Light rain greeted us as we took the metro to East Kyoto to visit Heian Jingu, built during the 1890s to commemorate the 1,100 anniversary of Kyoto’s origin. The building honors two emperors: Kammu who ruled until 794 and Komei who ruled until 1866. Heian Jingu replicates the Imperial Palace that was destroyed in 1227. Most remarkable is the red torii gate defining the entrance to Heian Jingu, the largest in Japan. We paid a few yen to view the elaborate gardens behind the Jingu. On display are cherry trees beautifully framing peaceful ponds, pools and small streams, stone pagodas and monuments, pines, cypress, hundreds of lilies, camellias and azaleas.
The rain pounding heavier now, we made a brief stop at a coffee shop and on to the Kyoto Craft Center featuring art works from local artisans at reasonable prices, including ceramics, dolls, lacquer-ware, jewelry, silks, origami, prints and kimonos. Keith and Anne purchased a small Samurai dagger for Brian, some jewelry, mouse pads, a lacquer tray with crane motif, and a compact mirror.
We walked in the rain to the Kyoto Museum of Traditional Crafts. Videos on display showing the complex process of creating such handicrafts as woven fabrics, silk kimonos, lacquer-ware, dolls, jewelry, shrines, swords, rope work, pottery and more.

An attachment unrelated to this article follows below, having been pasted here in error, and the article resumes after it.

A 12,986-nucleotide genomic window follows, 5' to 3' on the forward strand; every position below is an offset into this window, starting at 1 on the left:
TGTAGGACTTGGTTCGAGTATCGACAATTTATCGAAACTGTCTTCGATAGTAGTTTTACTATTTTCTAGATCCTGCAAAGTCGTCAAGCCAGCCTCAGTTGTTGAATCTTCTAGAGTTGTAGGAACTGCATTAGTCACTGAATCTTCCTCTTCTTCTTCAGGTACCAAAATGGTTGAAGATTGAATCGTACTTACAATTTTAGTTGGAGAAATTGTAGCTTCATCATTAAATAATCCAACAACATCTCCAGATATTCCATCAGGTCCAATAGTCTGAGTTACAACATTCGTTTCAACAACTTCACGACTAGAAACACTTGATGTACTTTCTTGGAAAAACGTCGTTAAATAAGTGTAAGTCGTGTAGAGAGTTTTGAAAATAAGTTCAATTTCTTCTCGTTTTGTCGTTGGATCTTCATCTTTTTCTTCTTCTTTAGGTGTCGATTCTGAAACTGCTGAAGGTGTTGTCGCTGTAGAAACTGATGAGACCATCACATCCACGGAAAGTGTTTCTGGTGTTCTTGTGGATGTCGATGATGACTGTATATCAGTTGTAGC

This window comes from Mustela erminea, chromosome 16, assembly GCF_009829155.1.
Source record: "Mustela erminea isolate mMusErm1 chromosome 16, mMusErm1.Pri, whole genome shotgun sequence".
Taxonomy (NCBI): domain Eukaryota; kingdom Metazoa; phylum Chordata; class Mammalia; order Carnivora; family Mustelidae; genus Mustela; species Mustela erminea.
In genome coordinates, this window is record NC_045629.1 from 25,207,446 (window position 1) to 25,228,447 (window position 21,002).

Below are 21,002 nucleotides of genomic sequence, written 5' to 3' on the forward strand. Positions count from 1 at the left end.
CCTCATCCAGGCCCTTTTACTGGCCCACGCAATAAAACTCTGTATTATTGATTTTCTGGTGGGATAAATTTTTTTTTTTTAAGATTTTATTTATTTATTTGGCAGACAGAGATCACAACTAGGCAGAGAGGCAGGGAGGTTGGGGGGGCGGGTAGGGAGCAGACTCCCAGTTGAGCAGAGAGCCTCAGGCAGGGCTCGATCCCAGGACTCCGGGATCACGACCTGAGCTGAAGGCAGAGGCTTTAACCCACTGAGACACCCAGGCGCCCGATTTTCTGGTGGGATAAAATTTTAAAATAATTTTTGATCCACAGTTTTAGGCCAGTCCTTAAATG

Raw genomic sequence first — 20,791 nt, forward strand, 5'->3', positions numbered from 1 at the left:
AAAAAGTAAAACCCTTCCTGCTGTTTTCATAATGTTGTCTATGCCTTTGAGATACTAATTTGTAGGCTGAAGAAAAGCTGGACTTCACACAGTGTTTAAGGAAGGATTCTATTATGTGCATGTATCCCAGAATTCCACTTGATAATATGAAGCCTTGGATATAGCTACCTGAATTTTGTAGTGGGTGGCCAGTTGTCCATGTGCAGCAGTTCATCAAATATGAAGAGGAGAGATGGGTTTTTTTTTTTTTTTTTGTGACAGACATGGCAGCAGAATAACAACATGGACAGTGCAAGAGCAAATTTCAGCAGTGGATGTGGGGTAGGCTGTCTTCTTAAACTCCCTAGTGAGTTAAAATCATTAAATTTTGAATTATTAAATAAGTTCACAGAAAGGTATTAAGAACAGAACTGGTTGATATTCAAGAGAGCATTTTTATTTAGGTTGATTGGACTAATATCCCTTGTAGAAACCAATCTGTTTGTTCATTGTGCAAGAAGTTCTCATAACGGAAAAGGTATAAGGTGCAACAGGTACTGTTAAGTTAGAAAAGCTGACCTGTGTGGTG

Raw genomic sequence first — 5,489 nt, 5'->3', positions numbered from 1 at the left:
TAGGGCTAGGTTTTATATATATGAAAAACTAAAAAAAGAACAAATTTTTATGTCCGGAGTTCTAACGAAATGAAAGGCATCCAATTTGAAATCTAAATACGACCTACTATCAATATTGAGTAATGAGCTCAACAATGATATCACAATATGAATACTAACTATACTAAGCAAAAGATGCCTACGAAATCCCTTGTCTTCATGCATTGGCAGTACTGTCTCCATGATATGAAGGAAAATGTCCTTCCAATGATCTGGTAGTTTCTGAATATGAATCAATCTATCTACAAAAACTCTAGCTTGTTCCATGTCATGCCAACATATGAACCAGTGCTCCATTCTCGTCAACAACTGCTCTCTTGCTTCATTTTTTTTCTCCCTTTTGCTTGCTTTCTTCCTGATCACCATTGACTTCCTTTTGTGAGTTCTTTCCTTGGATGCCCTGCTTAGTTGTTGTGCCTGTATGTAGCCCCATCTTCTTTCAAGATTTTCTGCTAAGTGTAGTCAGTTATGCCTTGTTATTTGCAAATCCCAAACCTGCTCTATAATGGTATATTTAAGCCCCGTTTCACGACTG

Our next stop in the rain is the Nishiki Market in downtown Kyoto. Walking down a long narrow path with small stalls on either side, we witnessed merchants peddling fish, vegetables, meats, sweets, crackers, condiments, spices, rice, tofu (even tofu doughnuts), miso, and noodles.
Our dinner treat at the Kyoto station was the restaurant Sukiyaki Moritaya. Sukiyaki recipe as follows:
Scramble raw egg with chopsticks
Melt some lard and cook meat strips
Dip meat in egg
Add: Konnyaku noodles, green onions, white onions, bamboo shoots, burdock root, sukiyaki sauce poured over vegetables and beef, wheat gluten, mizuna (mustard greens).